The latest Canadian international assignment to combat the COVID-19 pandemic is unlikely to be the last, International Development Minister Karina Gould said this week.
More money can be released for assistance to various countries and international NGOs in the coming months to respond to a pandemic abroad, he told CBC News on Tuesday. He also said protective equipment – such as masks and gloves – could be sent abroad at some point, but not until the government believed Canada was sufficient.
“We will continue to reevaluate our international assistance, as our prime minister said we will always look for new steps at home,” Gould said on Tuesday.
On Sunday, Canada’s Global Affairs announced $ 159.5 million in assistance to international partners. This will be distributed to organizations such as the United Nations and the World Health Organization (WHO) and provide support for vaccine development. Of the total, $ 30 million will be shared between countries that have made specific Canadian requests.
The decision to release the money came, in large part, in response to an appeal from UN Secretary General Antonio Guterres for a $ 2 billion investment from partner organizations, the minister said.
Gould said he suspected this was not the last international request for help that Canada received during the pandemic.
Around 100 countries have requested assistance and money from Ottawa to deal with COVID-19. Global Affairs is still wading the petition and has not yet chosen a country that will get some money.
More than once, Gould pointed out that because the virus does not respect the border, it is impossible to fight it only at home.
“Now is not the time to leave each other,” he said.
Domestic and foreign investment
Gould said he was worried about developing countries with fragile health systems that had not yet experienced the full force of the COVID-19 outbreak. He said he did not want Canadian inaction to play a role in bringing the second global wave of viruses.
“The world is only as strong as our weakest health system,” said Secretary General Guterres. “If we don’t act decisively now, I’m afraid the virus will build a foothold in the most fragile countries, making the whole world vulnerable because it continues to surround the planet.”
Gould admitted his government had been criticized for sending money abroad when Canadians were financially injured (more than four million people had applied for a federal financial aid package). He said aid investment was “a fraction” of what Ottawa had promised to spend at home.
Mike Lake, a Conservative critic for international development, said he supports sending pandemic aid abroad – but the funds must be taken only from the existing foreign aid budget and the government must be responsible for where the money ends.
“It would be wise to ensure spending reaches the most vulnerable,” he said.
With Parliament suspended, Lake said he was worried the Official Opposition would not have the chance to question the Liberals who ruled about aid.
Foreign assistance can wait. At present, the Trudeau government must prioritize Canadians. pic.twitter.com/eZMuhlWJdC
Erin O’Toole, a Conservative Party leadership candidate and former critic of foreign affairs, said in March that the federal government should not send pandemic resources abroad.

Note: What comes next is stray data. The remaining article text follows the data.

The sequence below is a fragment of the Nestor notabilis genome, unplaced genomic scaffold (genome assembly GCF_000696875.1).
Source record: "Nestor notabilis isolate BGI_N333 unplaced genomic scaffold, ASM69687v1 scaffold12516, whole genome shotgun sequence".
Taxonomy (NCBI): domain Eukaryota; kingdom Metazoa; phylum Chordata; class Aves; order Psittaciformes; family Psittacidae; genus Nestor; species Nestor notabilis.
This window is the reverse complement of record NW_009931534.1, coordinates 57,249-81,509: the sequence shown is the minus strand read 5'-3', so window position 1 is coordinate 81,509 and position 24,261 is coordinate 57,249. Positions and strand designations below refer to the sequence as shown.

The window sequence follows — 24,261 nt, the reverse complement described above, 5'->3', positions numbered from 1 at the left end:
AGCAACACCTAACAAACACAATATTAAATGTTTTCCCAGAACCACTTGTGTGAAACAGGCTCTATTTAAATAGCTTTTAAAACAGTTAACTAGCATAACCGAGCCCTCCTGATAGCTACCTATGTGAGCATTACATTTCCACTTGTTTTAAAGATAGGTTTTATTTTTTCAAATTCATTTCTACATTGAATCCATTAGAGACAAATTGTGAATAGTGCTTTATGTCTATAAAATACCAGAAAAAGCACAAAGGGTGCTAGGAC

“Foreign aid can wait. Right now, the Trudeau government must prioritize Canadians,” he tweeted.
Lisa Sundstrom, a political scientist at the University of British Columbia, said she could not think of another point in history when the whole world faced a combined health and economic crisis.
He added that $ 159.5 million was a very small amount compared to Canada’s total foreign aid budget and the amount spent on responding to COVID-19 – but there are still good reasons to spend it.
“Even if we are truly selfish and we don’t care about suffering elsewhere, we have to compete to control it elsewhere so that we don’t face the onslaught and regurgitation of future cases here,” he said.
Supply concerns are a major concern
Dozens of Canadian NGOs praised the government’s decision to spend money on pandemic aid.
“Although the challenges we face in Canada are very heavy, the challenges that existed before our Southern partners were far greater,” reads the writing a letter The Canadian Council for International Cooperation was sent to Gould.
Refugee initiatives in places like Bangladesh, Venezuela and Uganda need increased funding to keep the novel coronavirus from spreading further, the The UN refugee agency has warned.
The government has made international investments in COVID-19, including $ 2 million for WHO and $ 50 million for many global partners. Federal liberals have been convicted of deploying 16 tons of personal protection equipment to China two months ago. The country has since sent donations of medical equipment to Canada.
Some provinces face supply shortages. Ontario says it will run out of personal protective equipment in a week and Alberta only has an N95 medical mask left over a month. Global Affairs said most of the foreign aid money would be spent on helping other countries get medical supplies.
Over the past few years, Canada has faced retaliatory attacks on the decline in international aid spending. In 2018, the OECD criticized Ottawa for allowing development funding far below the agreed target 0.7 percent of gross national income.
Canada spent $ 6.09 billion on “international assistance” in 2017-2018, according to Canada’s Global Affairs.